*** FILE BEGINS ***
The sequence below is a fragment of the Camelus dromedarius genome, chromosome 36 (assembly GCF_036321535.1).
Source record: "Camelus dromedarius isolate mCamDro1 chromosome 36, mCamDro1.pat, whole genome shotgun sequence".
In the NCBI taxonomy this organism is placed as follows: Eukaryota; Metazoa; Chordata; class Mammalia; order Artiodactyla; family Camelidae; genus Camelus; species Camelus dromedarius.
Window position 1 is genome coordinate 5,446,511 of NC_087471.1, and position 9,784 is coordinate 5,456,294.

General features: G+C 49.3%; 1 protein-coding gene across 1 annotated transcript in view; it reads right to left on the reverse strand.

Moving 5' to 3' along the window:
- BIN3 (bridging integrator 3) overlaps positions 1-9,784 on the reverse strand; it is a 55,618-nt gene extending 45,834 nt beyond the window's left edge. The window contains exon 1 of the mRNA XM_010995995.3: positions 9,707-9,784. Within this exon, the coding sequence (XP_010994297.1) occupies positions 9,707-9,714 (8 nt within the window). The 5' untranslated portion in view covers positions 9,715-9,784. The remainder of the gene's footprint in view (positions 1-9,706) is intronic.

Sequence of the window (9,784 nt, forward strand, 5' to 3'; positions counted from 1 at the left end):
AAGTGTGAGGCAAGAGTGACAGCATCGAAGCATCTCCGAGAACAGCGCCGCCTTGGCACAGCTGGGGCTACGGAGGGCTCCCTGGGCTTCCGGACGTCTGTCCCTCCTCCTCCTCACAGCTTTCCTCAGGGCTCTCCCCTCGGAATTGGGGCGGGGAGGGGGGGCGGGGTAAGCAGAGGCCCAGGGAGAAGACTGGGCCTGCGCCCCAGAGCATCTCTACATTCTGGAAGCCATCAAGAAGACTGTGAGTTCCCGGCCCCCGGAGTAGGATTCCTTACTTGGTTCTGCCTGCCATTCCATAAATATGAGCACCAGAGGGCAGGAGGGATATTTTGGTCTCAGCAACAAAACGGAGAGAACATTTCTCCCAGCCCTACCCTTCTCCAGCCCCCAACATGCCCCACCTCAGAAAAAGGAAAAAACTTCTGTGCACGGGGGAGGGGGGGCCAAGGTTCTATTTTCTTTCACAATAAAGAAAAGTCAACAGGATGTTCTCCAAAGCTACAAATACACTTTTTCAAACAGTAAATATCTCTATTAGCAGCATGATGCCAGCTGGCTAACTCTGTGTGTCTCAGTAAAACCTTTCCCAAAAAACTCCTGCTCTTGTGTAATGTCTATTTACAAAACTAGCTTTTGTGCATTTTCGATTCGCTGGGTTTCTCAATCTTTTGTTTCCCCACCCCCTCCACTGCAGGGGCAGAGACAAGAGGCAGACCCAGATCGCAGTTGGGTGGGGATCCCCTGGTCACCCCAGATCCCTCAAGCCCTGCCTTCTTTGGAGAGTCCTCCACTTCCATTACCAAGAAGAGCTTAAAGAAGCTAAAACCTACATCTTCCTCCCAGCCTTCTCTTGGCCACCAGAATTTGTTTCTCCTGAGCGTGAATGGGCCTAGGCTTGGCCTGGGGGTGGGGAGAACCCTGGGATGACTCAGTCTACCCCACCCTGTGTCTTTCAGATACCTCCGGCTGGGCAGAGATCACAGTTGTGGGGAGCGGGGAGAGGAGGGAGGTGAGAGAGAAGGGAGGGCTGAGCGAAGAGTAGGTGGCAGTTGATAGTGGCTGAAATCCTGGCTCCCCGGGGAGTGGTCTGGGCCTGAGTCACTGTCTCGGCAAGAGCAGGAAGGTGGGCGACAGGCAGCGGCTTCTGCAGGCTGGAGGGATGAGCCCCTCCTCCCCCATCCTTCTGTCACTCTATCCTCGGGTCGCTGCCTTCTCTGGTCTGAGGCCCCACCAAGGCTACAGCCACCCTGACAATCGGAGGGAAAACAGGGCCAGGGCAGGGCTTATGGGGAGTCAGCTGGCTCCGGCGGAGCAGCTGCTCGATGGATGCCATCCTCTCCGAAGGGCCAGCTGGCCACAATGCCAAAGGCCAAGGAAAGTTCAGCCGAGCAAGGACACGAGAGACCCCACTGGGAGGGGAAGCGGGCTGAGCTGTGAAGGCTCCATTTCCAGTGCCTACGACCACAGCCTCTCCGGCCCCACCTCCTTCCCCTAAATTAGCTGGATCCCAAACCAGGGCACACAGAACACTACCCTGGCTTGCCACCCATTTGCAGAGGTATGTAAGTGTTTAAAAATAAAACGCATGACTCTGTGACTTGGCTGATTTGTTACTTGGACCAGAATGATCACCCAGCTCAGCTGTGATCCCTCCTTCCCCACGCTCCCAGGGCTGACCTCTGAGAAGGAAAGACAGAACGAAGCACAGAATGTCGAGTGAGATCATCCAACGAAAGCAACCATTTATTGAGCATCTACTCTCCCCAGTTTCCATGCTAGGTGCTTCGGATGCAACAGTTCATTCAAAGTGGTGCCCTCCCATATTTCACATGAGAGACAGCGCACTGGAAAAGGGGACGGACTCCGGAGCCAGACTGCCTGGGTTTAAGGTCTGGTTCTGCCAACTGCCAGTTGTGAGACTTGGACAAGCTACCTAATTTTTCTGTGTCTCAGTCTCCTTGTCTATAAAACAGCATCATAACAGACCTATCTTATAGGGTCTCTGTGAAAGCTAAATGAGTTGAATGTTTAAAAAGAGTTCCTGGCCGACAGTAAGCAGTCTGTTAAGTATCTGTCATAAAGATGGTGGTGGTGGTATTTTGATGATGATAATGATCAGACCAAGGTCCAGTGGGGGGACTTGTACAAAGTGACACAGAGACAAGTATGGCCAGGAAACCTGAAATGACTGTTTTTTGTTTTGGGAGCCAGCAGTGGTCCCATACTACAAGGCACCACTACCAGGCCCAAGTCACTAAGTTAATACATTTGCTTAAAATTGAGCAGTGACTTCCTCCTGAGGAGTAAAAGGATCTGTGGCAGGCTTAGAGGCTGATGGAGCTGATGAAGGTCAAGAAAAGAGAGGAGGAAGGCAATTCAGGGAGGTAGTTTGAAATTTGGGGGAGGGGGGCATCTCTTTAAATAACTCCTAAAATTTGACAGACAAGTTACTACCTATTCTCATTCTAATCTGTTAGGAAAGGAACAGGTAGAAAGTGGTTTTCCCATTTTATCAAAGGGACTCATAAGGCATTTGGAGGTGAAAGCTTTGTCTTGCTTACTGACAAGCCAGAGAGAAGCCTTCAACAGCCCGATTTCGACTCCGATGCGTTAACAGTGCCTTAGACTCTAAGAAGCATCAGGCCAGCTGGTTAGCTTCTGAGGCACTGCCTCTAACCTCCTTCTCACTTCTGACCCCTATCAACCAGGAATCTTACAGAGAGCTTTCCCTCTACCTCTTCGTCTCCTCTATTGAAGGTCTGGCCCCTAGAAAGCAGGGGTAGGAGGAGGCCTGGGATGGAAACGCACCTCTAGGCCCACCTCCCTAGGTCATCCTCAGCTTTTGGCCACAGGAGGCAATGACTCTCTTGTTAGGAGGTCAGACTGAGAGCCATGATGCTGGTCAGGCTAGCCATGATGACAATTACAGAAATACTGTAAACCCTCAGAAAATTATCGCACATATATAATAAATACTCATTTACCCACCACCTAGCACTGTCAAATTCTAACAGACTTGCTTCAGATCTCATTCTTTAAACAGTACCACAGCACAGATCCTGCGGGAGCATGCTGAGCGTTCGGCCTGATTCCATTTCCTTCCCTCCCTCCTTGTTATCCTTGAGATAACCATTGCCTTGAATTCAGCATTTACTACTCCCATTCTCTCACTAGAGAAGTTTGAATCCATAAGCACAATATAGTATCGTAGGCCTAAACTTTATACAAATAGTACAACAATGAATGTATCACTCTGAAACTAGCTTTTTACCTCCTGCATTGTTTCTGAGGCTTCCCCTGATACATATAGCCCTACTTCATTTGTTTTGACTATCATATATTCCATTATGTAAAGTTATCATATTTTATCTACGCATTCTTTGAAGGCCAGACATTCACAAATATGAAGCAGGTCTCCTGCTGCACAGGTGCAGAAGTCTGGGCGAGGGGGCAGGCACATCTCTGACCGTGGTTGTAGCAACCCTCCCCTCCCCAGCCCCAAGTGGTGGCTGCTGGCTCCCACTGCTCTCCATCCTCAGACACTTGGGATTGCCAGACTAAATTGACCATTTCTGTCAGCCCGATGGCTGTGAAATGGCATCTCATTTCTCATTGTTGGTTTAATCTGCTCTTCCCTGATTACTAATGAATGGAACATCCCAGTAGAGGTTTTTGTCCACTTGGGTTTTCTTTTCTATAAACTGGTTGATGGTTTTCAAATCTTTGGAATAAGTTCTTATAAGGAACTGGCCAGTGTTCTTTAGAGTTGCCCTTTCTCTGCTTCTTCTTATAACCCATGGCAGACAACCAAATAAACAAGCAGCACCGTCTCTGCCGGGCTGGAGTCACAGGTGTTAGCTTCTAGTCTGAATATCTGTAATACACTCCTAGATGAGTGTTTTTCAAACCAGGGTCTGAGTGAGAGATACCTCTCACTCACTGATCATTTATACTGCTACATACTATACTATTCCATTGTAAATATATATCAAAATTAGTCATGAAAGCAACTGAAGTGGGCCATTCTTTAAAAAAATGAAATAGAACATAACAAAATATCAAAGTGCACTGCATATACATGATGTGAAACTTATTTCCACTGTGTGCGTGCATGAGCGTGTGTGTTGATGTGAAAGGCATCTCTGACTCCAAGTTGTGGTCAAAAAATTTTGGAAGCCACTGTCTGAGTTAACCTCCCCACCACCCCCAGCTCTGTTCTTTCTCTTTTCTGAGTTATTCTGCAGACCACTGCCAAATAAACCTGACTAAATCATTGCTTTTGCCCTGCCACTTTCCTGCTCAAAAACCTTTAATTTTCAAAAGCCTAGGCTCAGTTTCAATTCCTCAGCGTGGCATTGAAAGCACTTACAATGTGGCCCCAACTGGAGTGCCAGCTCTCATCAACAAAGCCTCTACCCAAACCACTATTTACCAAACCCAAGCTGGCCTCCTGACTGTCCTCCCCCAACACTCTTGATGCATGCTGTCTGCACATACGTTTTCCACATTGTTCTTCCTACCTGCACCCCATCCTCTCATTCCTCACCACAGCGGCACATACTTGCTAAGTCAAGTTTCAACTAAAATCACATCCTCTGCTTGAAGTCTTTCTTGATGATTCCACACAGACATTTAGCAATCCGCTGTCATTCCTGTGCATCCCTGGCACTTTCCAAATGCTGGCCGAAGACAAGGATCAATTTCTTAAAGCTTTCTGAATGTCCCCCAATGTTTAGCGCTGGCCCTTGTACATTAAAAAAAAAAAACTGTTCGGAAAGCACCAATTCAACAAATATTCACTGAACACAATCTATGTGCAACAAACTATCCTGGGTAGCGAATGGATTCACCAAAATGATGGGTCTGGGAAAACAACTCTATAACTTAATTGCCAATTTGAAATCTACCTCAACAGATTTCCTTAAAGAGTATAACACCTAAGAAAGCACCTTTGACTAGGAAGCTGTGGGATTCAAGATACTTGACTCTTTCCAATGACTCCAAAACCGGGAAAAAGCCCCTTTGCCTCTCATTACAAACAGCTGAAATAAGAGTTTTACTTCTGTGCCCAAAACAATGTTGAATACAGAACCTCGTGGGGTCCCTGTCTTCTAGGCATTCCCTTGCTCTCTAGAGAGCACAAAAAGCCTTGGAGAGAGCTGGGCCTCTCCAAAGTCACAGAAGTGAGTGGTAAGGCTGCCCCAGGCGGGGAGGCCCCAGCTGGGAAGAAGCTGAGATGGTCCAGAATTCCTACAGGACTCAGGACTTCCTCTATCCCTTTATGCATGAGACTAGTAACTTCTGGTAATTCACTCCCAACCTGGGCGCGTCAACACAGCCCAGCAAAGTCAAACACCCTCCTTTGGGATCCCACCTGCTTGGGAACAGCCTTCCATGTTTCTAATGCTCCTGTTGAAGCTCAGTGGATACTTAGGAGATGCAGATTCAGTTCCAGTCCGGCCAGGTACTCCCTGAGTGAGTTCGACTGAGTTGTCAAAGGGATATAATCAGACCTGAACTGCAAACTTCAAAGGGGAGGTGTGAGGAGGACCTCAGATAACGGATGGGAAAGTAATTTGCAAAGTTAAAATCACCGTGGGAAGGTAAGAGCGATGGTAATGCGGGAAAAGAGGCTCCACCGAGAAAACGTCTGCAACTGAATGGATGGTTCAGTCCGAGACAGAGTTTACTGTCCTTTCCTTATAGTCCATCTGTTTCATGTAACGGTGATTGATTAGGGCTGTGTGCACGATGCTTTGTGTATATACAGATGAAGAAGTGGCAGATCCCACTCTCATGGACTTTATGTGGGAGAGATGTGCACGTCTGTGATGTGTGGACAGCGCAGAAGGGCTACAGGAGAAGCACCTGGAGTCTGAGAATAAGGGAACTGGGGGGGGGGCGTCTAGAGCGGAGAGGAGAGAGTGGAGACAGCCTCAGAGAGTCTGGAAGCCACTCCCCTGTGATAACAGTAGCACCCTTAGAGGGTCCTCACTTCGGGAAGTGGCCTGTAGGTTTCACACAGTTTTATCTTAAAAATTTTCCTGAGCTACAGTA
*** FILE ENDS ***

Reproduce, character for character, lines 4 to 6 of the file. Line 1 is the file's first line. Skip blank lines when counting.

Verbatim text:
Window position 1 is genome coordinate 5,446,511 of NC_087471.1, and position 9,784 is coordinate 5,456,294.

General features: G+C 49.3%; 1 protein-coding gene across 1 annotated transcript in view; it reads right to left on the reverse strand.

Moving 5' to 3' along the window: